Megaupload founder Kim Dotcom speaks up about the 2016 Presidential Elections in the United States, suggesting that Julian Assange will call out Hillary Clinton with some "potential roadblocks." In an interview about a wide range of internet-related topics, Dotcom spoke with Bloomberg's Emily Chang this week on "Studio 1.0." This interview called upon Dotcom's earlier suggestion that he would be "Hillary's worst nightmare in 2016," while Dotcom suggested further that he'd "have to say it's probably more Julian," but that he was "aware of some of the things" that will inhibit Clinton's road to the White House.

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NSA sued over surveillance by Wikimedia & more

NSA sued over surveillance by Wikimedia & more

The NSA may be used to lurking in the shadows and quietly reading our emails, but the ACLU and Wikimedia Foundation aren't willing to let them stay that way, filing a lawsuit challenging the constitutionality of the government agency's actions. The suit, filed today in the US District Court for the District of Maryland, takes issue with NSA "upstream" surveillance which, it's argued, needlessly and intrusively gathers huge quantities of text-based messages sent and received by innocent people. That, the ACLU insists, is an infringement of both First and Fourth Amendment rights, among other things.

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Oliver Stone’s Snowden biopic casts 3 new actors

Oliver Stone’s Snowden biopic casts 3 new actors

Oliver Stone is filming the controversial biopic Snowden, based on the life of Edward Snowden, the American NSA whistleblower. Stone is a great director for two types of films, big-budget blockbusters or Oscar fodder. There is no report on the budget yet, but the Snowden plot will probably be packed with more suspense than action. This put the movie into the latter category. Technologically driven movies are resonating with the audiences of today. David Fincher's The Social Network proved that a technologial biopic could stand on its own during Oscar season.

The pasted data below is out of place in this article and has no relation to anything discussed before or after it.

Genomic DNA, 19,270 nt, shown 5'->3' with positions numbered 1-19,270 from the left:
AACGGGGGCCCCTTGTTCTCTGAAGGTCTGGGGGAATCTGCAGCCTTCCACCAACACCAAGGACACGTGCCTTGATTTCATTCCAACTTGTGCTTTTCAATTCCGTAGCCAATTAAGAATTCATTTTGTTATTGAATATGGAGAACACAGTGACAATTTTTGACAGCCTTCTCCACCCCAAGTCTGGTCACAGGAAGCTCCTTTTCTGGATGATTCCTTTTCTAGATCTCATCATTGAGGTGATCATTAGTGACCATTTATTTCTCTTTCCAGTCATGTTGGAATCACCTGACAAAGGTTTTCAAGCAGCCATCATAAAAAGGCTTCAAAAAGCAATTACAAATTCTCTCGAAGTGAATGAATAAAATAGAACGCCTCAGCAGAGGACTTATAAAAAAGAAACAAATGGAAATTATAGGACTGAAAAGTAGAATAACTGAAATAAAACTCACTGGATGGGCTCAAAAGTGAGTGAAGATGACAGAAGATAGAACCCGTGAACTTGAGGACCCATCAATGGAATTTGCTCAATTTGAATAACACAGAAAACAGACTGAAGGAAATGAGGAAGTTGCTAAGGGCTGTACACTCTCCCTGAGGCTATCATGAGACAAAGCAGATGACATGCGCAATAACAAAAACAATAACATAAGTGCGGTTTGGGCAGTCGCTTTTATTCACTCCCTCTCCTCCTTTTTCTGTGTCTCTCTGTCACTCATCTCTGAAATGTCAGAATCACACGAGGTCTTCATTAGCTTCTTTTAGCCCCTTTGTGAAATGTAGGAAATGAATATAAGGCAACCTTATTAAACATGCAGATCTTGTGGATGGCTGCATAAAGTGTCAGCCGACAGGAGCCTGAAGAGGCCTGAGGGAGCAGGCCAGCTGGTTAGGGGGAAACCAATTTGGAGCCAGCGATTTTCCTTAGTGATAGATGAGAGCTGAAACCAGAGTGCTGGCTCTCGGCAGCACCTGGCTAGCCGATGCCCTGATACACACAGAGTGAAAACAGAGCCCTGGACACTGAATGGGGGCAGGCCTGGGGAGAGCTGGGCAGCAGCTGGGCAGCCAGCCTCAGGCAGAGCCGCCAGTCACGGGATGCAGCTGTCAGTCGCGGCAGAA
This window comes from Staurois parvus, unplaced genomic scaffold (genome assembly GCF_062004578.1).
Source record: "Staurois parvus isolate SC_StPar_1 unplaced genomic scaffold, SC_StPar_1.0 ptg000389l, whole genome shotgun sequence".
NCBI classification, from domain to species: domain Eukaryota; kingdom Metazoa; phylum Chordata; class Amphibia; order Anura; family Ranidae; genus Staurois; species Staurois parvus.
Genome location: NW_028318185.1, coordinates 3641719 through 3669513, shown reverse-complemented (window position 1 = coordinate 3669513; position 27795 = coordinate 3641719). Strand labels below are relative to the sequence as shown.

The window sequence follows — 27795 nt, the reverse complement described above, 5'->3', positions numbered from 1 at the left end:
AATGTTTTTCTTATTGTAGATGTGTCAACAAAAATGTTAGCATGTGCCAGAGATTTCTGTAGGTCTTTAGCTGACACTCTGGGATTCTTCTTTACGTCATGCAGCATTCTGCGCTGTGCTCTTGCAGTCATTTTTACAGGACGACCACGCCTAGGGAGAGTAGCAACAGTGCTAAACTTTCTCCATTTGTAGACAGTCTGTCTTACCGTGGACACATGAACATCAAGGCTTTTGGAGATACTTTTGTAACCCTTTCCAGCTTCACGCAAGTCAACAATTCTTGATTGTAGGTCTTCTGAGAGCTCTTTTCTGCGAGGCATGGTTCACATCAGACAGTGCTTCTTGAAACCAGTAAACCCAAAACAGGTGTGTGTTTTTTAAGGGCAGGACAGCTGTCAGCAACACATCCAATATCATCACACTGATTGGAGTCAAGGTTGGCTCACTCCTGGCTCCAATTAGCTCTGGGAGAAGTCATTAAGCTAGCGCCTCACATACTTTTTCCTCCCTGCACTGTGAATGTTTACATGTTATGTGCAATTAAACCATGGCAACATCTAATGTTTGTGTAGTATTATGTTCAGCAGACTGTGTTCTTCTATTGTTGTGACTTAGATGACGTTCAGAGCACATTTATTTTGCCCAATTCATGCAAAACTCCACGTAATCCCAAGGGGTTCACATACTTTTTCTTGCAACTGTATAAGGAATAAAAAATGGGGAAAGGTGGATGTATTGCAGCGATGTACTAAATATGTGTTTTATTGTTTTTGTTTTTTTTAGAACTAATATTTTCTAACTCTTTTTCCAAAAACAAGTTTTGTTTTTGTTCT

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WikiLeaks reveals malware targeting journalists, activists

WikiLeaks reveals malware targeting journalists, activists

WikiLeaks has dropped another bombshell, this time in the form of software, for those already weary of governments all over the world spying on people, whether they be their citizens for not. It is giving out malware developed by German company FinFisher in the hopes that countermeasures can be developed to give its intended targets, journalists, activists, and political dissidents, a fighting chance.

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WikiLeaks’ Assange skeptical about Obama’s NSA reforms

WikiLeaks’ Assange skeptical about Obama’s NSA reforms

There was a time when Barak Obama was defending NSA’s spying actions to the extent that he was supporting the team as patriots that were assigned “an extraordinarily difficult job.” In January this year, he shifted his tone to promise reforms that will assure individual privacy and by February, the White House was looking into four possible options for overhauling the NSA's phone-surveillance activities. At the recent SXSW talk by WikiLeaks head Julian Assange, we get to know of a different new theory about Obama’s plans.

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Tor secure messaging client in pipeline for safer chat

Tor secure messaging client in pipeline for safer chat

Internet anonymity service Tor is working on a messaging client to offer Skype, Google Hangouts, and other IM users concerned about who might be reading their conversations a little piece of mind. Dubbed the Tor Instant Messaging Bundle, or TIMB, the app is expected to build on top of the existing InstantBird messenger, which will eventually be bundled in locked-down, encrypted form with the general Tor Launcher later this year.